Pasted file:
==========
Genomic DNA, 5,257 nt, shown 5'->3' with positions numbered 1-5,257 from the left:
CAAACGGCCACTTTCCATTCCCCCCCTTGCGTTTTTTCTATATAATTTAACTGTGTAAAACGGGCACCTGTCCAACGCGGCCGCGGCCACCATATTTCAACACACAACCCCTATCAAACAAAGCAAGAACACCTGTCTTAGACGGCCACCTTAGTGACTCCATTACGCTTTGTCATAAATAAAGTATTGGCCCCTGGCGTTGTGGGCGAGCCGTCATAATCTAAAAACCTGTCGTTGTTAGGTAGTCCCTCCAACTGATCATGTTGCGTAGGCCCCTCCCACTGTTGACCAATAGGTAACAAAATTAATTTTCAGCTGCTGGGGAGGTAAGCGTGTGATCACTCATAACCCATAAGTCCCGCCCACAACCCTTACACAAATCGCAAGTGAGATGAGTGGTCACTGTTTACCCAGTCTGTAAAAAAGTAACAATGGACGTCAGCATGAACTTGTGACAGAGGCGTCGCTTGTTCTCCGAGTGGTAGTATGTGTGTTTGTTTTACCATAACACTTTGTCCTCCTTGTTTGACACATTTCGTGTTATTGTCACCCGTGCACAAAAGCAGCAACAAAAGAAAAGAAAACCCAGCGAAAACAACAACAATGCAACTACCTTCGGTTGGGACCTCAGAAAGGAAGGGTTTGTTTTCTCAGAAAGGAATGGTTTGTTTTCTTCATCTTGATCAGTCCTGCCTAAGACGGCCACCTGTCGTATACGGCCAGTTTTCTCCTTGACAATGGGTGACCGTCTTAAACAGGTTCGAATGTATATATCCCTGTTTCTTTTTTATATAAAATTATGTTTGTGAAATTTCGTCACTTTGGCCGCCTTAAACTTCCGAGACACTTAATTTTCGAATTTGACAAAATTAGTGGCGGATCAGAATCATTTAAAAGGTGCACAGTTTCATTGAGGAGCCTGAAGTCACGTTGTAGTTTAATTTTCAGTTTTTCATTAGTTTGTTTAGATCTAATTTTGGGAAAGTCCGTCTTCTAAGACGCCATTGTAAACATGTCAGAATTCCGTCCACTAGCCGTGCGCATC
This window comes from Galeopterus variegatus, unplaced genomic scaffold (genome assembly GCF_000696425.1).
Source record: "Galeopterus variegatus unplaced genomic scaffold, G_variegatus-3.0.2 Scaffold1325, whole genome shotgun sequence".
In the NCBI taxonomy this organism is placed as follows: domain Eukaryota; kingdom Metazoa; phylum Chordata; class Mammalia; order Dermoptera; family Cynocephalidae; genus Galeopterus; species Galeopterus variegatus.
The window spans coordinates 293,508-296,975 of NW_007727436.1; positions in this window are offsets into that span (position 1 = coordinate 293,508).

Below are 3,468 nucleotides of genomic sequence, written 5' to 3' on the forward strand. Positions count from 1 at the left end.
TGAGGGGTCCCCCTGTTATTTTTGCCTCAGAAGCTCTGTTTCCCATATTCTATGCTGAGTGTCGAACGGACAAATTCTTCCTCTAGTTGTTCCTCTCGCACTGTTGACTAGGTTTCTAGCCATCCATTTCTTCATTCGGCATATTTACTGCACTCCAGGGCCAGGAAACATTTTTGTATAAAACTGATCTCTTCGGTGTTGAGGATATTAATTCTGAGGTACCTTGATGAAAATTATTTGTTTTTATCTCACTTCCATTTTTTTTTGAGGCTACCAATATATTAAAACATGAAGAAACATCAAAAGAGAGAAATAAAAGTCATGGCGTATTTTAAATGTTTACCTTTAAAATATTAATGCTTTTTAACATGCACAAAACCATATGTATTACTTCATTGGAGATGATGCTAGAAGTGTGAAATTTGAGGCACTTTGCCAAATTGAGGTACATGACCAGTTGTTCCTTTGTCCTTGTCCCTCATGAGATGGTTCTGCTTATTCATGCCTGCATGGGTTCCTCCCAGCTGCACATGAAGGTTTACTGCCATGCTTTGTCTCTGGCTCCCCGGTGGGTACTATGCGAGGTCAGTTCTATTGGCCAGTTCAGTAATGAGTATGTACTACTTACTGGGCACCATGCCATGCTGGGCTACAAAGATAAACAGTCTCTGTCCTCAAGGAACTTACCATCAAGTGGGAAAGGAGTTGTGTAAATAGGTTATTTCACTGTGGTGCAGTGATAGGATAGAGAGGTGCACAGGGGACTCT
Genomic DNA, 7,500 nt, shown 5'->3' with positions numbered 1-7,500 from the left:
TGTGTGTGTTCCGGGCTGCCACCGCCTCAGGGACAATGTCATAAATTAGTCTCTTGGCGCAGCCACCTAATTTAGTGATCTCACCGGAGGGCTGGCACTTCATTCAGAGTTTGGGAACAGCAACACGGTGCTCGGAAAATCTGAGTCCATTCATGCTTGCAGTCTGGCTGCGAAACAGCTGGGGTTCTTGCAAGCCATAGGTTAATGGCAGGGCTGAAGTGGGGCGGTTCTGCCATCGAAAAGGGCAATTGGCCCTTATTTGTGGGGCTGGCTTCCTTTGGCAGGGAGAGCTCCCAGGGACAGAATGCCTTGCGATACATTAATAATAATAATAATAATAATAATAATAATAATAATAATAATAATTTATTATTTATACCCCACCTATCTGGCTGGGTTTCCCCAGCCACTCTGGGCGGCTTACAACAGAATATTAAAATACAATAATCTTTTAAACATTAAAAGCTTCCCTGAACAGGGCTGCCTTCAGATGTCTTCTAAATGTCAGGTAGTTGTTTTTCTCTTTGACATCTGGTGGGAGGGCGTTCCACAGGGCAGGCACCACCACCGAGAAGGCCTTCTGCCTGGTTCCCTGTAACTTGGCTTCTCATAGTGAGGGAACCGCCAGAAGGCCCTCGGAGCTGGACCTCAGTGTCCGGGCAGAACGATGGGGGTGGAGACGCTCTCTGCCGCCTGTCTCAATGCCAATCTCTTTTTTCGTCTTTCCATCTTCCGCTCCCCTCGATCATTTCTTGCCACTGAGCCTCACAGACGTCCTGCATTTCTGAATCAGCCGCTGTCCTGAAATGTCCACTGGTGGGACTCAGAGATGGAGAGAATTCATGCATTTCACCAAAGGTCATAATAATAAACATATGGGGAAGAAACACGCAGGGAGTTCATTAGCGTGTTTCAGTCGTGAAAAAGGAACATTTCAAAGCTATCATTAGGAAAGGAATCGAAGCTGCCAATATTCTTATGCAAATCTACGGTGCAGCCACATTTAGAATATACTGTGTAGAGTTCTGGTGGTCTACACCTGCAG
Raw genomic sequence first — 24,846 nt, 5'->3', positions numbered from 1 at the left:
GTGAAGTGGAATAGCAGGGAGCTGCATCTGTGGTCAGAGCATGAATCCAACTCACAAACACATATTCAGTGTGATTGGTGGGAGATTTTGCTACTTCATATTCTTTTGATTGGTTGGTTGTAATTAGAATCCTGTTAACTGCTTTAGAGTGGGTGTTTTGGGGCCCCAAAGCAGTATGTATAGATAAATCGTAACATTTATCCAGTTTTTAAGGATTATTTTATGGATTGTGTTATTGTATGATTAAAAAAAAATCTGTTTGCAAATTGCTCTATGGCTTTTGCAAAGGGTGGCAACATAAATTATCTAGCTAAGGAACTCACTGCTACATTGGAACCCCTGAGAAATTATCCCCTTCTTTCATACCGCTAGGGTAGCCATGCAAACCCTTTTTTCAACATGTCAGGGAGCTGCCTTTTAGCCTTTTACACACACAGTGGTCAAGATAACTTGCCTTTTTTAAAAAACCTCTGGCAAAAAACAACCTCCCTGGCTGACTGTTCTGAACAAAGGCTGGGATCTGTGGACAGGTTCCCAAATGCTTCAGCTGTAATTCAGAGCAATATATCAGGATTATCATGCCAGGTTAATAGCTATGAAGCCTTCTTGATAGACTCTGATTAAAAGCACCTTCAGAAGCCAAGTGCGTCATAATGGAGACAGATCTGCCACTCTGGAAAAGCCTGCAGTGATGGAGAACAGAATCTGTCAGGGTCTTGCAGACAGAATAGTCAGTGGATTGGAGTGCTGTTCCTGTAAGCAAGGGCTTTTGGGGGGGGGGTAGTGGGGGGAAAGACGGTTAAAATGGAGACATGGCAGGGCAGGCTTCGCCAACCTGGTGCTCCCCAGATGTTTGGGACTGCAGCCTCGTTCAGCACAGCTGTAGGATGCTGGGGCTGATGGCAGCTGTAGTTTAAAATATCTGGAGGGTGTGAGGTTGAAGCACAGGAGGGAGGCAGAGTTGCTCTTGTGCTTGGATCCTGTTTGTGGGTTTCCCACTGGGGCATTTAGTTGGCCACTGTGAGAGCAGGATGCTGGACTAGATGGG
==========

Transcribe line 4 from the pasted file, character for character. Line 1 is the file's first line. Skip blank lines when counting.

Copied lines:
Source record: "Galeopterus variegatus unplaced genomic scaffold, G_variegatus-3.0.2 Scaffold1325, whole genome shotgun sequence".